blank [Saint Helena Island Info:Visitor Information]

Visitor Information

Come and discover our island

blank [Saint Helena Island Info:Visitor Information]

It’s better to see something once than to hear about it a thousand times
Asian Proverb

St Helena is approximately 1,900Km west of the Angola/Namibia border, in the South Atlantic Ocean.

This page is in indexes: Island Activity, Island Detail

One of the giant tortoises at Plantation House [Saint Helena Island Info:Visitor Information]
One of the giant tortoises at Plantation House;
Read more about Jonathan…

15°58’48”S 5°45’0”W [Saint Helena Island Info:Visitor Information]

On this site we are pleased to provide information for anyone considering visiting St Helena, one of the world’s most remote inhabited islands. St Helena’s environment is truly remarkable, from dramatic cliff tops to a sub-tropical interior, all of it surrounded by pristine seas. St Helena offers world class opportunities for activities such as walking/hiking, ornithology, marine trips, diving and fishing. Our incredibly clear skies also attract astronomers and you can explore our many forts, batteries, other military installations and other historic buildings. You may also be interested in our ‘Pictures’ pages. And if the only thing you know about St Helena is that Napoleon Bonaparte died here, you may be interested to read some fascinating facts about him.

Below: How to get hereCan I bring my pet dog/cat/parrot/elephant?Time ZoneWeatherTake a tour!Where to stayTips and tricks when hereA souvenir of your visitEnvironmentMoneyOfficial Tourist BrochuresVisiting in the 1870sA longer stay?Read More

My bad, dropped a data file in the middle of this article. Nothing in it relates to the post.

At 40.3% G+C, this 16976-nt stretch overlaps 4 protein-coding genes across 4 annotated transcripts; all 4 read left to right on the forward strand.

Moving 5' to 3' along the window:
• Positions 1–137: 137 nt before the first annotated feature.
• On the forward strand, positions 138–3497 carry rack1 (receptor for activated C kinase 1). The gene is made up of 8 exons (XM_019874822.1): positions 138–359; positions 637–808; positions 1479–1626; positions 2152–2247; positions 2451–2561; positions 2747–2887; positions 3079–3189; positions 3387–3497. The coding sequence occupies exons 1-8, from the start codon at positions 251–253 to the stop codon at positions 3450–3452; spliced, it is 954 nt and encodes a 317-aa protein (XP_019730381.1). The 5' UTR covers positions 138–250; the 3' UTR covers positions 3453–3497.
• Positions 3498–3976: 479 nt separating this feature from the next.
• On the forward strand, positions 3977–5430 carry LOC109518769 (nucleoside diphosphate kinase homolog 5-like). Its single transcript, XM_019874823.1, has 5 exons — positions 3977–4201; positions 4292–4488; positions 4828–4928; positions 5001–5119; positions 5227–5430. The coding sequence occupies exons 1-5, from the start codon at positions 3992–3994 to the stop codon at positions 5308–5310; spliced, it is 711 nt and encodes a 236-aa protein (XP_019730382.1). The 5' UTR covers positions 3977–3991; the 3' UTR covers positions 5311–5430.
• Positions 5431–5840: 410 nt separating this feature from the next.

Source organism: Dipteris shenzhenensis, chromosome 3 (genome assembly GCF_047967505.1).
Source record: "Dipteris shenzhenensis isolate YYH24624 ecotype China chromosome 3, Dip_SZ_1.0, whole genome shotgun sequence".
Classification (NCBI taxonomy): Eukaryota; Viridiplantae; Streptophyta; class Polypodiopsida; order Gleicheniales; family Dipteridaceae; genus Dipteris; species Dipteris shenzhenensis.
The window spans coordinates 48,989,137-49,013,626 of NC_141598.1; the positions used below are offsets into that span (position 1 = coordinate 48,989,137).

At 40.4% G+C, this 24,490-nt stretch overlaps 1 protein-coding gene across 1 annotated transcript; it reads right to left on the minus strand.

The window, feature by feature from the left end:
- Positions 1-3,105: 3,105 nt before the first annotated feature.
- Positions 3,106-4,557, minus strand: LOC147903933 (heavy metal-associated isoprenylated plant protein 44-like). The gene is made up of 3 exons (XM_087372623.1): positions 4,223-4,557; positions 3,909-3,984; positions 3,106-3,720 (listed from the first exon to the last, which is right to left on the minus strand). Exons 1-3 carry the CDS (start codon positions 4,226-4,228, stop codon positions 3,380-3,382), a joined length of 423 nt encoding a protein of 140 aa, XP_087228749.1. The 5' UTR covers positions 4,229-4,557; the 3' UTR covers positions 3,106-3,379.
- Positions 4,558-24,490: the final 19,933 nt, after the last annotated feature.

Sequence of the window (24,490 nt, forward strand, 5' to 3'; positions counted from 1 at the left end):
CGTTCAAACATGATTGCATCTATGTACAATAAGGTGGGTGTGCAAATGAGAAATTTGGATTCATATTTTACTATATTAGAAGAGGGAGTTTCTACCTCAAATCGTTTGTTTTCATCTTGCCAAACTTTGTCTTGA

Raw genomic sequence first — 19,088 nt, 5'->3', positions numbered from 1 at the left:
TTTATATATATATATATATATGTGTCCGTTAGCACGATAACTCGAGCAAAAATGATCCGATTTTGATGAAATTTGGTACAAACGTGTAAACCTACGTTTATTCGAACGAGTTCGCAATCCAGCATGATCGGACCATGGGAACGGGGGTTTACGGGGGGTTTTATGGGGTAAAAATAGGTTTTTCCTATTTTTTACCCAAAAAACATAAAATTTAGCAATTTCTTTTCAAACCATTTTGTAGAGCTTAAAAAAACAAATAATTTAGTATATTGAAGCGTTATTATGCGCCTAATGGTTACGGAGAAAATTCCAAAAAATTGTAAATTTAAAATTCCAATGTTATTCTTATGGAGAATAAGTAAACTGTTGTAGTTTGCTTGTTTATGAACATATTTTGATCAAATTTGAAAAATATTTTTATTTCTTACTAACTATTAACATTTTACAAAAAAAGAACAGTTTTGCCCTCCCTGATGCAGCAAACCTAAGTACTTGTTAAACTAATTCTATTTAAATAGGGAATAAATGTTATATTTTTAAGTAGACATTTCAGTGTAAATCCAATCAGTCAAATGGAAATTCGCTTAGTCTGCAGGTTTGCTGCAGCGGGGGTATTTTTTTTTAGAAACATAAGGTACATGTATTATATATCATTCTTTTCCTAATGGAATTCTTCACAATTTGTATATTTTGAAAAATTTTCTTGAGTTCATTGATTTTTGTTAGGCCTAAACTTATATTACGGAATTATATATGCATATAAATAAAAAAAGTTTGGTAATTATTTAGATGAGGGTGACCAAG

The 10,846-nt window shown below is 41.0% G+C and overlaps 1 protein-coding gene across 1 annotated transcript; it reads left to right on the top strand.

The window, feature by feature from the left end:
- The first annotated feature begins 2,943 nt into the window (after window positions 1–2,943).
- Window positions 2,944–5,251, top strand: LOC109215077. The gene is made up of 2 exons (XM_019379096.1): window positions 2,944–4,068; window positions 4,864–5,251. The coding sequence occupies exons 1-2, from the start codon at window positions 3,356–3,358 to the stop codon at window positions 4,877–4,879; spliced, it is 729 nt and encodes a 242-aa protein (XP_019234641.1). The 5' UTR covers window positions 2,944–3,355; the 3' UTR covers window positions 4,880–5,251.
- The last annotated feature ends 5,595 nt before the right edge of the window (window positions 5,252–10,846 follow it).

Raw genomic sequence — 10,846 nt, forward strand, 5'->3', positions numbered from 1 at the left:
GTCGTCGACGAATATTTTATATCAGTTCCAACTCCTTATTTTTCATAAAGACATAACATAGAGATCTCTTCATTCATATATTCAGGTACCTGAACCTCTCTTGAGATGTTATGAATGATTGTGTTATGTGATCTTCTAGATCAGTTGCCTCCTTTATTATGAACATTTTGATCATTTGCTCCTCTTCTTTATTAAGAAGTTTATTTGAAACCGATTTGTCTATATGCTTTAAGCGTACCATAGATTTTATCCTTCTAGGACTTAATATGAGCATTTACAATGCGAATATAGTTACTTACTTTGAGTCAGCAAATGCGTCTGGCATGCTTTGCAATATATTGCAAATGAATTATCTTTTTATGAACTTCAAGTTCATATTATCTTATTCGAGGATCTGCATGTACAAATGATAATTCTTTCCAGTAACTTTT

The faintest flourish of green on the big blue canvas of the Atlantic Ocean, St Helena is one of our planet’s truly lonely lands. But for intrepid travellers that’s part of its eccentric charm. Napoleon Bonaparte spent his last days here in grumpy exile, but modern visitors maroon themselves deliberately, to enjoy wild walking trails, welcoming locals and wonderful wildlife encounters. It’s not for nothing that St Helena is nicknamed the Galápagos of the South Atlantic; after 14 million years of isolation it boasts 500 endemic species and a coastline frequented by marine life including dolphins, whales and whale sharks. The journey - a 3,100km, 5-day-each-way boat expedition from Cape Town aboard iconic RMS Saint Helena - is part of the adventure. A long-awaited airport will open in 2016, but St Helena isn’t expecting a revolution. Phone reception will remain a rumour, cars will still be brilliantly behind the times, and life will continue at a similar somnambulant pace to Jonathan, the giant tortoise that started tottering around the island shortly after Napoleon died.

How to get here

The many ways to get to St Helena are discussed on our Getting Here page.

Its appearance from the sea is very unpromising - inaccessible rocks and stupendous crags frowning from every side… but once you ascend Ladder Hill, everything changes, and all seems enchantment… fruitful valleys, cultivated hills and diversified scenery of every description.{b}

Can I bring my pet dog/cat/parrot/elephant?

Gurrs with Stanley [Saint Helena Island Info:Visitor Information]